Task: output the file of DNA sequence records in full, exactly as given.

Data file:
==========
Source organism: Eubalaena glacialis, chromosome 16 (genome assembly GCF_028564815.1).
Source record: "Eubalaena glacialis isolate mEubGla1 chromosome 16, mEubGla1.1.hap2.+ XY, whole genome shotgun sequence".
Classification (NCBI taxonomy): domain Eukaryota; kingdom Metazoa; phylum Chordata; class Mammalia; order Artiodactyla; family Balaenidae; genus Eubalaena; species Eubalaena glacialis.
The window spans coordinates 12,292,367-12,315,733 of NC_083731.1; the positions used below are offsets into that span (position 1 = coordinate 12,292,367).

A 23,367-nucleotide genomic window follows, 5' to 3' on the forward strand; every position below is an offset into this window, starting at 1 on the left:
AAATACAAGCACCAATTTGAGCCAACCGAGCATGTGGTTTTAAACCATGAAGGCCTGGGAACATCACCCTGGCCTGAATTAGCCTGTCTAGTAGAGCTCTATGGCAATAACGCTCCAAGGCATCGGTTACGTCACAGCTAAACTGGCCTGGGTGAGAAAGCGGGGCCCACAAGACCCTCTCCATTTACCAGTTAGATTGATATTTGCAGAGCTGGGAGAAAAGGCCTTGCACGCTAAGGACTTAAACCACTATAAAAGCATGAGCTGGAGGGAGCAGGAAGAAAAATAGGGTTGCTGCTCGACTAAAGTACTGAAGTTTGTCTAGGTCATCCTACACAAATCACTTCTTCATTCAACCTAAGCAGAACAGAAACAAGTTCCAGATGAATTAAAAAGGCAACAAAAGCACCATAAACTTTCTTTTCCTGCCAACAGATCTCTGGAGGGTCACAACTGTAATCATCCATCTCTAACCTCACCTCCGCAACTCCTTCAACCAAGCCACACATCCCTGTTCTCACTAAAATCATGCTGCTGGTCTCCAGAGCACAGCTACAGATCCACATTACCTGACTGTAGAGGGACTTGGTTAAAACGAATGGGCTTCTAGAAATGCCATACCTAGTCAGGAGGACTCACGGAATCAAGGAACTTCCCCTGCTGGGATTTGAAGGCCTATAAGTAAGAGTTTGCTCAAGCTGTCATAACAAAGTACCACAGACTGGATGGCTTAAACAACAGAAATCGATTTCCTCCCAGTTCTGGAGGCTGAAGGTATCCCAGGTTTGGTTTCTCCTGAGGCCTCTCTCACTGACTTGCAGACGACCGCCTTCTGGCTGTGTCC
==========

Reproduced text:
Source organism: Eubalaena glacialis, chromosome 16 (genome assembly GCF_028564815.1).
Source record: "Eubalaena glacialis isolate mEubGla1 chromosome 16, mEubGla1.1.hap2.+ XY, whole genome shotgun sequence".
Classification (NCBI taxonomy): domain Eukaryota; kingdom Metazoa; phylum Chordata; class Mammalia; order Artiodactyla; family Balaenidae; genus Eubalaena; species Eubalaena glacialis.
The window spans coordinates 12,292,367-12,315,733 of NC_083731.1; the positions used below are offsets into that span (position 1 = coordinate 12,292,367).

A 23,367-nucleotide genomic window follows, 5' to 3' on the forward strand; every position below is an offset into this window, starting at 1 on the left:
AAATACAAGCACCAATTTGAGCCAACCGAGCATGTGGTTTTAAACCATGAAGGCCTGGGAACATCACCCTGGCCTGAATTAGCCTGTCTAGTAGAGCTCTATGGCAATAACGCTCCAAGGCATCGGTTACGTCACAGCTAAACTGGCCTGGGTGAGAAAGCGGGGCCCACAAGACCCTCTCCATTTACCAGTTAGATTGATATTTGCAGAGCTGGGAGAAAAGGCCTTGCACGCTAAGGACTTAAACCACTATAAAAGCATGAGCTGGAGGGAGCAGGAAGAAAAATAGGGTTGCTGCTCGACTAAAGTACTGAAGTTTGTCTAGGTCATCCTACACAAATCACTTCTTCATTCAACCTAAGCAGAACAGAAACAAGTTCCAGATGAATTAAAAAGGCAACAAAAGCACCATAAACTTTCTTTTCCTGCCAACAGATCTCTGGAGGGTCACAACTGTAATCATCCATCTCTAACCTCACCTCCGCAACTCCTTCAACCAAGCCACACATCCCTGTTCTCACTAAAATCATGCTGCTGGTCTCCAGAGCACAGCTACAGATCCACATTACCTGACTGTAGAGGGACTTGGTTAAAACGAATGGGCTTCTAGAAATGCCATACCTAGTCAGGAGGACTCACGGAATCAAGGAACTTCCCCTGCTGGGATTTGAAGGCCTATAAGTAAGAGTTTGCTCAAGCTGTCATAACAAAGTACCACAGACTGGATGGCTTAAACAACAGAAATCGATTTCCTCCCAGTTCTGGAGGCTGAAGGTATCCCAGGTTTGGTTTCTCCTGAGGCCTCTCTCACTGACTTGCAGACGACCGCCTTCTGGCTGTGTCC